Today’s post is inspired by the passing of a friend. Her name is Jeanette L.
I learned yesterday that she had actually passed away on January 25th, apparently with no one to mourn. Little is known about her except for what she herself communicated to those of us who visited Lakeland Nursing Home in order to spread a bit of cheer for a few minutes once a month with cookies and punch. She called us “the party-givers.”
Also enjoying the brief respite from their daily routine were some other memorable folks. One was Kenny, with his vacant stare, who once loved singing. Another was Shirley, who on occasion would rise from her wheelchair to dance in place. But Jeanette was always the one who commanded the most attention, with her heavy, cumbersome body and her wispy yellow-white hair, combed as well as possible for the special occasion.
Jeanette adored Elvis Presley. She claimed to have been present at his birth, taught him to read, and then married him as well. During every visit, she insisted on having a group picture taken with us and all her Elvis memorabilia. With trembling hands, a crooked smile and crossed eyes, she would hold up her calendar which she had carefully turned to one of her favorite shots of her “baby.” The photo would be snapped, much to her delight and our amusement.
Jeanette loved to write letters to her friends. She loved to receive writing tablets so that she could stay in touch. Deciphering them was a challenge, as her sprawling handwriting ran together on the page, and her love affair with the comma created much difficulty. Almost four years ago I received one that I decided was worthy of transcribing in order to share it with others. I sat down and typed it out at that time and would love to share it with you now.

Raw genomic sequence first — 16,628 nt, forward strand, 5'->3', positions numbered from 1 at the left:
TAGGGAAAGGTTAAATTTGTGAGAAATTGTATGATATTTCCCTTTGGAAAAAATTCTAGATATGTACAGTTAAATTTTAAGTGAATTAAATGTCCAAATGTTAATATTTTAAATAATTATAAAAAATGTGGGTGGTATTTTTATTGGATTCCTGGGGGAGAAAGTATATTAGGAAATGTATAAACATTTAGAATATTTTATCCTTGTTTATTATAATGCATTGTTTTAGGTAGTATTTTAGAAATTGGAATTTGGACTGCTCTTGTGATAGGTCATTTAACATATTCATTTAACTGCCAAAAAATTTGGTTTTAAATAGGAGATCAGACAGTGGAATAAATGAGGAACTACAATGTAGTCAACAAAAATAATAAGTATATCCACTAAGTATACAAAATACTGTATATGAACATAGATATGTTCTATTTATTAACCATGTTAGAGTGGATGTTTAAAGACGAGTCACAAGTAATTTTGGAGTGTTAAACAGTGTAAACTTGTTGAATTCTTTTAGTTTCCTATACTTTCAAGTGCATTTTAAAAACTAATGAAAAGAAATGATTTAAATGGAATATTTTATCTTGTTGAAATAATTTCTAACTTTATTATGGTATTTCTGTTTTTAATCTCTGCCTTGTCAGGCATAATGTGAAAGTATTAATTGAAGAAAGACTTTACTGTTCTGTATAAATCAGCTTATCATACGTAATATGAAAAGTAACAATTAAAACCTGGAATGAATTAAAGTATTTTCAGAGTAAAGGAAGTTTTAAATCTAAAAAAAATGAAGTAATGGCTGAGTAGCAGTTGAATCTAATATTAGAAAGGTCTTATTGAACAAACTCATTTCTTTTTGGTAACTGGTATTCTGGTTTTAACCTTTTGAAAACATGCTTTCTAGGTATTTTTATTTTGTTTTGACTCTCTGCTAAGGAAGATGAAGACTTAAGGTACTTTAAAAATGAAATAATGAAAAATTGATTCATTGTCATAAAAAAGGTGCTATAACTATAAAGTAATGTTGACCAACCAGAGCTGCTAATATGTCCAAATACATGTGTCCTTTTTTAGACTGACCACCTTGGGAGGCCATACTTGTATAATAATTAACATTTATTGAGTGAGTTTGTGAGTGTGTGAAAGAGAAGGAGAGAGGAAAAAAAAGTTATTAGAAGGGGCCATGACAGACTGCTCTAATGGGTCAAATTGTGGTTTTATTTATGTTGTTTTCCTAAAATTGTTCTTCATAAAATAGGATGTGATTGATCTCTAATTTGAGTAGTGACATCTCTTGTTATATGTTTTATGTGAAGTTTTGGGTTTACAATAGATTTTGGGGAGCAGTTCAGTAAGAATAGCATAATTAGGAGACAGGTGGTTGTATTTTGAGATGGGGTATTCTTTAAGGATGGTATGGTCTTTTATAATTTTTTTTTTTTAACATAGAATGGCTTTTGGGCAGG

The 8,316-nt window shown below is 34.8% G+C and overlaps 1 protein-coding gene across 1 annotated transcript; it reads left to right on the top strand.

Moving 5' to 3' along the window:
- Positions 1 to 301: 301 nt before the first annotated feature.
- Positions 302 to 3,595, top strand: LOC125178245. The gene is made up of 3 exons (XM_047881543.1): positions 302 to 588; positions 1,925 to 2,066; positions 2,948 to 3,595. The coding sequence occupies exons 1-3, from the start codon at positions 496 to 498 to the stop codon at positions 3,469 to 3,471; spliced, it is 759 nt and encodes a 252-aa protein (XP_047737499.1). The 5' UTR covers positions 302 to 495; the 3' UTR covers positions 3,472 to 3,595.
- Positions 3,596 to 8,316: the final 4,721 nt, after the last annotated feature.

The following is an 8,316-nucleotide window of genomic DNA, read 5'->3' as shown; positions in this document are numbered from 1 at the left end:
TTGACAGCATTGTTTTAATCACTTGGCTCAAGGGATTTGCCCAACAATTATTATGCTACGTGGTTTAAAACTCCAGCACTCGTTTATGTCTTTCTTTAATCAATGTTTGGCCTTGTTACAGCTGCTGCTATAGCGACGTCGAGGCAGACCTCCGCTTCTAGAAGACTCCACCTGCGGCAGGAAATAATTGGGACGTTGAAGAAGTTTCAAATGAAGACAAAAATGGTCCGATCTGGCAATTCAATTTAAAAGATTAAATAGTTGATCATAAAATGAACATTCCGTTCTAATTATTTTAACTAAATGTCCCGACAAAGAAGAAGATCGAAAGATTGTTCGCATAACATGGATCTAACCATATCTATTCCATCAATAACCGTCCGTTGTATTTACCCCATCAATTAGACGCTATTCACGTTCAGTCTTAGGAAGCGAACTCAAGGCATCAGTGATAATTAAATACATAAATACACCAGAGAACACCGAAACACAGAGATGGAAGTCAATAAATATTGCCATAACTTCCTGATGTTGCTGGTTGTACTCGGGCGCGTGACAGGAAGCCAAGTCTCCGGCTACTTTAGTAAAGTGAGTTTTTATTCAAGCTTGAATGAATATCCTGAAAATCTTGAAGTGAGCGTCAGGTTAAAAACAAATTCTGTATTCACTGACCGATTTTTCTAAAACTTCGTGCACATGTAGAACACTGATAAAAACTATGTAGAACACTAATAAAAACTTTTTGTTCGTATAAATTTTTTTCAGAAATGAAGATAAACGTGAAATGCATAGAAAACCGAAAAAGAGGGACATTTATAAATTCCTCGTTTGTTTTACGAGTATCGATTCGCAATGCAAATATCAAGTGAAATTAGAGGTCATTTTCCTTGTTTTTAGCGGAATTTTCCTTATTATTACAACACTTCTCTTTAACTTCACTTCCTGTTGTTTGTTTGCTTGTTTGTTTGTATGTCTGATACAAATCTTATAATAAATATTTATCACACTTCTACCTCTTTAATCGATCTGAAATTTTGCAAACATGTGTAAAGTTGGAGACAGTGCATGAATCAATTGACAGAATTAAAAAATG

Jeanette L. — in her own words:
April 27, year 2,007
My Dearest Jan Hamlett and to your own whole family, as of yours on this new day, as I, do write, you all, today.
Hello. Hello. How, are you, all doing, in town, and in your own home, while I, while I, thought, about you all, before this, new/newest, day, of, April 27, year 2,007?
I do hope you/all have been/well to, in your own, family Being your own, Loved ones, of these, new cold days, like today, on this new, cold day that we are having out here as, I do know while, hoping to, get a new letter, from you my, Jan H.
What have you all been doing lately, OR recently, and have you all, gone shopping, at any, place out in, town or, across the, Red River, in Alex?
I love you, all, still, yet from, out here, very, very much/ as I do, know, you all/ must be really, surprised to be able to hear in your, own newest, mail, from your own friend, as of, over 5 years, since you all, have been coming, to see us out here and, I’m grateful, for, your own god friendship, as of, today, for always, I am well, So I am for now.
Your Friend to
. . . .
I have to confess that as I read those words, I wondered whether I was worthy of the honor that Jeanette had bestowed upon me by calling me her “good friend.” I humbly recalled the familiar words of Jesus: “I have called you friends.” I also thought of what he said in regard to himself and “the least of these.”
Did I deserve the status that Jeanette had given me in calling me her friend? Did I always remember that giving a cookie and a cup of punch to these forgotten folks was the same as offering it to Jesus? How would that have altered my attitude from a sense of duty to an outpouring of love for these friends of His? Would I have been more attentive if I had remembered their position in the kingdom each time we visited?
One day, in Heaven, we will all be there together, in the presence of Jesus, with our new bodies suitable for eternal life. I try to picture not only Jeanette but also our other Lakeland friends as they will be then. No more infection or disease. No more tremors or disfigured limbs. No more dementia or drug-induced tranquility. Kenny will probably be singing. Perhaps Shirley will be dancing. And maybe Jeanette will be posing for a picture with Elvis.
They will be whole and healthy and beautiful in their transfigured forms. They will be smiling and happy and content. Will I even recognize them?
More to the point, will they recognize me? When I approach the throne, will Jesus be heard to say, “Whatever you did for one of the least of these brothers of mine, you did for me”?
And hopefully, if He says “well done,” my friend Jeanette will recognize me. Perhaps then she will shout, “Oh look, everybody . . . here comes another friend of His!”
Here’s to you, Jeanette. I hope you get to see your beloved Elvis and even the Pope, with whom you once enjoyed spaghetti. I feel honored that you called me your friend.